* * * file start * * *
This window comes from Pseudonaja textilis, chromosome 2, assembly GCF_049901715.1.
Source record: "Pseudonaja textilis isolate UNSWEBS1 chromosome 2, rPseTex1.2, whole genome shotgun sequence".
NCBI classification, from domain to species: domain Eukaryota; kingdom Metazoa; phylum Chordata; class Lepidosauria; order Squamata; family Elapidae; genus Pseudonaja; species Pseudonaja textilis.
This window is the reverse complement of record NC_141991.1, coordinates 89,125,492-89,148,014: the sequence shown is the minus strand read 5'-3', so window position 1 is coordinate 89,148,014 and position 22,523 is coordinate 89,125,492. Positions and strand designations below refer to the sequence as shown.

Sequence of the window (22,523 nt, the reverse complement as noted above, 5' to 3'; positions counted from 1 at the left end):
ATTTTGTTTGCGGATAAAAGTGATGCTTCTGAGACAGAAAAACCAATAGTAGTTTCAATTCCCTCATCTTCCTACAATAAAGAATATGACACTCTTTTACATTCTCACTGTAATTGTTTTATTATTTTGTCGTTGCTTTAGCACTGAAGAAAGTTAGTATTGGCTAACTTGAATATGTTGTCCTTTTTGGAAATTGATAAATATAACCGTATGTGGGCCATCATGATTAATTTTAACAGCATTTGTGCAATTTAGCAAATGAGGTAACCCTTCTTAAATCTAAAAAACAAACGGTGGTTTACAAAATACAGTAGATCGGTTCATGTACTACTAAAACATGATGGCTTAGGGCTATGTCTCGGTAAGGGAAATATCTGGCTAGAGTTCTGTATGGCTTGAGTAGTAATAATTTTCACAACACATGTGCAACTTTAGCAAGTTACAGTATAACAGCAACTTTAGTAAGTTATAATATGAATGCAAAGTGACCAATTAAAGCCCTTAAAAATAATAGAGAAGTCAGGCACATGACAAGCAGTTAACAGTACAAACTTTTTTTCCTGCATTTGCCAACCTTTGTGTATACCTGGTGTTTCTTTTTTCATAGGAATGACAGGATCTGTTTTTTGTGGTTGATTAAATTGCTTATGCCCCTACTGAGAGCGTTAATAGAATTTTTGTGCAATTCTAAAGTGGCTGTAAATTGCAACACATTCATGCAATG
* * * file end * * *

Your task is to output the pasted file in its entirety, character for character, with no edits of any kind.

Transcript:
This window comes from Pseudonaja textilis, chromosome 2, assembly GCF_049901715.1.
Source record: "Pseudonaja textilis isolate UNSWEBS1 chromosome 2, rPseTex1.2, whole genome shotgun sequence".
NCBI classification, from domain to species: domain Eukaryota; kingdom Metazoa; phylum Chordata; class Lepidosauria; order Squamata; family Elapidae; genus Pseudonaja; species Pseudonaja textilis.
This window is the reverse complement of record NC_141991.1, coordinates 89,125,492-89,148,014: the sequence shown is the minus strand read 5'-3', so window position 1 is coordinate 89,148,014 and position 22,523 is coordinate 89,125,492. Positions and strand designations below refer to the sequence as shown.

Sequence of the window (22,523 nt, the reverse complement as noted above, 5' to 3'; positions counted from 1 at the left end):
ATTTTGTTTGCGGATAAAAGTGATGCTTCTGAGACAGAAAAACCAATAGTAGTTTCAATTCCCTCATCTTCCTACAATAAAGAATATGACACTCTTTTACATTCTCACTGTAATTGTTTTATTATTTTGTCGTTGCTTTAGCACTGAAGAAAGTTAGTATTGGCTAACTTGAATATGTTGTCCTTTTTGGAAATTGATAAATATAACCGTATGTGGGCCATCATGATTAATTTTAACAGCATTTGTGCAATTTAGCAAATGAGGTAACCCTTCTTAAATCTAAAAAACAAACGGTGGTTTACAAAATACAGTAGATCGGTTCATGTACTACTAAAACATGATGGCTTAGGGCTATGTCTCGGTAAGGGAAATATCTGGCTAGAGTTCTGTATGGCTTGAGTAGTAATAATTTTCACAACACATGTGCAACTTTAGCAAGTTACAGTATAACAGCAACTTTAGTAAGTTATAATATGAATGCAAAGTGACCAATTAAAGCCCTTAAAAATAATAGAGAAGTCAGGCACATGACAAGCAGTTAACAGTACAAACTTTTTTTCCTGCATTTGCCAACCTTTGTGTATACCTGGTGTTTCTTTTTTCATAGGAATGACAGGATCTGTTTTTTGTGGTTGATTAAATTGCTTATGCCCCTACTGAGAGCGTTAATAGAATTTTTGTGCAATTCTAAAGTGGCTGTAAATTGCAACACATTCATGCAATG